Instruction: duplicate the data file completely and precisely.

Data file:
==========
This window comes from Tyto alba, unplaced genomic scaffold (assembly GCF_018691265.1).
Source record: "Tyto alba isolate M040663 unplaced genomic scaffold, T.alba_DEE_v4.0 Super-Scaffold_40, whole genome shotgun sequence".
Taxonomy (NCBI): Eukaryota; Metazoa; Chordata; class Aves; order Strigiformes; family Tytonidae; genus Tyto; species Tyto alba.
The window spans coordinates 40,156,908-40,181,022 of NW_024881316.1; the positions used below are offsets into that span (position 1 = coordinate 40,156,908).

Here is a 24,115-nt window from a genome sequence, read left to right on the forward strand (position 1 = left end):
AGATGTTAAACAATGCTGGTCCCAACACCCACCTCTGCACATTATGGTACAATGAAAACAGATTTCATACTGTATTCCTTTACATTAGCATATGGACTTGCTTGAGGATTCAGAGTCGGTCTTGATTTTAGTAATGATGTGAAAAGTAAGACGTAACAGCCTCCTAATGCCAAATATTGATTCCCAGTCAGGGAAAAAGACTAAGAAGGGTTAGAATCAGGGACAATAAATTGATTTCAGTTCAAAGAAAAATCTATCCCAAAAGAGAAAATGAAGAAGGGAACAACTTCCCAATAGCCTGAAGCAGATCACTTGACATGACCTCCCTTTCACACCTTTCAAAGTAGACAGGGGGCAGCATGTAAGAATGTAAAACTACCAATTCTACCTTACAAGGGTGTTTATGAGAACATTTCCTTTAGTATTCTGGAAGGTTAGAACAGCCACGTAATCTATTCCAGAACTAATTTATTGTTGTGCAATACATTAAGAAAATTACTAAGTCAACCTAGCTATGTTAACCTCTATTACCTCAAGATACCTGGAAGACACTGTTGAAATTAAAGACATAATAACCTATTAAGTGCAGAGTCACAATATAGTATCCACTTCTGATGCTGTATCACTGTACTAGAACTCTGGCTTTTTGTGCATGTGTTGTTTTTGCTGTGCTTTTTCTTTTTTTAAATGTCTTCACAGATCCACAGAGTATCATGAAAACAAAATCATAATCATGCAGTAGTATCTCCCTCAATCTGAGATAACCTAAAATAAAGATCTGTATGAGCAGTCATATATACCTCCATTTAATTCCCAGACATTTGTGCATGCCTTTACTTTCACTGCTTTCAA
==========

This window comes from Tyto alba, unplaced genomic scaffold (assembly GCF_018691265.1).
Source record: "Tyto alba isolate M040663 unplaced genomic scaffold, T.alba_DEE_v4.0 Super-Scaffold_40, whole genome shotgun sequence".
Taxonomy (NCBI): Eukaryota; Metazoa; Chordata; class Aves; order Strigiformes; family Tytonidae; genus Tyto; species Tyto alba.
The window spans coordinates 40,156,908-40,181,022 of NW_024881316.1; the positions used below are offsets into that span (position 1 = coordinate 40,156,908).

Here is a 24,115-nt window from a genome sequence, read left to right on the forward strand (position 1 = left end):
AGATGTTAAACAATGCTGGTCCCAACACCCACCTCTGCACATTATGGTACAATGAAAACAGATTTCATACTGTATTCCTTTACATTAGCATATGGACTTGCTTGAGGATTCAGAGTCGGTCTTGATTTTAGTAATGATGTGAAAAGTAAGACGTAACAGCCTCCTAATGCCAAATATTGATTCCCAGTCAGGGAAAAAGACTAAGAAGGGTTAGAATCAGGGACAATAAATTGATTTCAGTTCAAAGAAAAATCTATCCCAAAAGAGAAAATGAAGAAGGGAACAACTTCCCAATAGCCTGAAGCAGATCACTTGACATGACCTCCCTTTCACACCTTTCAAAGTAGACAGGGGGCAGCATGTAAGAATGTAAAACTACCAATTCTACCTTACAAGGGTGTTTATGAGAACATTTCCTTTAGTATTCTGGAAGGTTAGAACAGCCACGTAATCTATTCCAGAACTAATTTATTGTTGTGCAATACATTAAGAAAATTACTAAGTCAACCTAGCTATGTTAACCTCTATTACCTCAAGATACCTGGAAGACACTGTTGAAATTAAAGACATAATAACCTATTAAGTGCAGAGTCACAATATAGTATCCACTTCTGATGCTGTATCACTGTACTAGAACTCTGGCTTTTTGTGCATGTGTTGTTTTTGCTGTGCTTTTTCTTTTTTTAAATGTCTTCACAGATCCACAGAGTATCATGAAAACAAAATCATAATCATGCAGTAGTATCTCCCTCAATCTGAGATAACCTAAAATAAAGATCTGTATGAGCAGTCATATATACCTCCATTTAATTCCCAGACATTTGTGCATGCCTTTACTTTCACTGCTTTCAA